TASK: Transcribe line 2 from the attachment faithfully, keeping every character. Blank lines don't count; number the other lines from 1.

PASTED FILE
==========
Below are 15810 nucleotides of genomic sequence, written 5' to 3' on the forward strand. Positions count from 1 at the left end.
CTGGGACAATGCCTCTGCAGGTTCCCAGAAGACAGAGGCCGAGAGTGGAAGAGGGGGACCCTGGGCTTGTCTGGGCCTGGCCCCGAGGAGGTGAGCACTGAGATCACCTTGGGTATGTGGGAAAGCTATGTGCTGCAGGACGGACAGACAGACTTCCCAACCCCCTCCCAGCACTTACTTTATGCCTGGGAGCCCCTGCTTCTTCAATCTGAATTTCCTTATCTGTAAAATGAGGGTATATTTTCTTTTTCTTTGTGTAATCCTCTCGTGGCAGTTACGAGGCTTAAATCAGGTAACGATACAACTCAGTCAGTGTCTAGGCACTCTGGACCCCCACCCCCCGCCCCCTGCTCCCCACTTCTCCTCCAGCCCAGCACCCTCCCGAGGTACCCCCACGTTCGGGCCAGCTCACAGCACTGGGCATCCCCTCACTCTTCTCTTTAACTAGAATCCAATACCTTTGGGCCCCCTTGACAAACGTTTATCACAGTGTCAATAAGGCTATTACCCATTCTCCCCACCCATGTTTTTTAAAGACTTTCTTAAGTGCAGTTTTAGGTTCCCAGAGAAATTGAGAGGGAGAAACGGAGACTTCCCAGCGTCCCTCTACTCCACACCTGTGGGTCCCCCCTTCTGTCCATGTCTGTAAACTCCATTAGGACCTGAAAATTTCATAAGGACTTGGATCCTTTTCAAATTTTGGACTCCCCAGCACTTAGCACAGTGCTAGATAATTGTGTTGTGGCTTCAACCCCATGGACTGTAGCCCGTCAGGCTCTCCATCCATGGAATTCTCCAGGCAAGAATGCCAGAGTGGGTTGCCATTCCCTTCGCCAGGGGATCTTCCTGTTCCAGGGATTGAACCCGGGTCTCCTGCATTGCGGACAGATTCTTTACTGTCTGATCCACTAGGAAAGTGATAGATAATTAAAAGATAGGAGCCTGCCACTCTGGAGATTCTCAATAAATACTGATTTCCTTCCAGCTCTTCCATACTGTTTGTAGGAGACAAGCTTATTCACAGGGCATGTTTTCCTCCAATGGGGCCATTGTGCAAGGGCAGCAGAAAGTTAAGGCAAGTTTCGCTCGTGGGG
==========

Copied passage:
CTGGGACAATGCCTCTGCAGGTTCCCAGAAGACAGAGGCCGAGAGTGGAAGAGGGGGACCCTGGGCTTGTCTGGGCCTGGCCCCGAGGAGGTGAGCACTGAGATCACCTTGGGTATGTGGGAAAGCTATGTGCTGCAGGACGGACAGACAGACTTCCCAACCCCCTCCCAGCACTTACTTTATGCCTGGGAGCCCCTGCTTCTTCAATCTGAATTTCCTTATCTGTAAAATGAGGGTATATTTTCTTTTTCTTTGTGTAATCCTCTCGTGGCAGTTACGAGGCTTAAATCAGGTAACGATACAACTCAGTCAGTGTCTAGGCACTCTGGACCCCCACCCCCCGCCCCCTGCTCCCCACTTCTCCTCCAGCCCAGCACCCTCCCGAGGTACCCCCACGTTCGGGCCAGCTCACAGCACTGGGCATCCCCTCACTCTTCTCTTTAACTAGAATCCAATACCTTTGGGCCCCCTTGACAAACGTTTATCACAGTGTCAATAAGGCTATTACCCATTCTCCCCACCCATGTTTTTTAAAGACTTTCTTAAGTGCAGTTTTAGGTTCCCAGAGAAATTGAGAGGGAGAAACGGAGACTTCCCAGCGTCCCTCTACTCCACACCTGTGGGTCCCCCCTTCTGTCCATGTCTGTAAACTCCATTAGGACCTGAAAATTTCATAAGGACTTGGATCCTTTTCAAATTTTGGACTCCCCAGCACTTAGCACAGTGCTAGATAATTGTGTTGTGGCTTCAACCCCATGGACTGTAGCCCGTCAGGCTCTCCATCCATGGAATTCTCCAGGCAAGAATGCCAGAGTGGGTTGCCATTCCCTTCGCCAGGGGATCTTCCTGTTCCAGGGATTGAACCCGGGTCTCCTGCATTGCGGACAGATTCTTTACTGTCTGATCCACTAGGAAAGTGATAGATAATTAAAAGATAGGAGCCTGCCACTCTGGAGATTCTCAATAAATACTGATTTCCTTCCAGCTCTTCCATACTGTTTGTAGGAGACAAGCTTATTCACAGGGCATGTTTTCCTCCAATGGGGCCATTGTGCAAGGGCAGCAGAAAGTTAAGGCAAGTTTCGCTCGTGGGG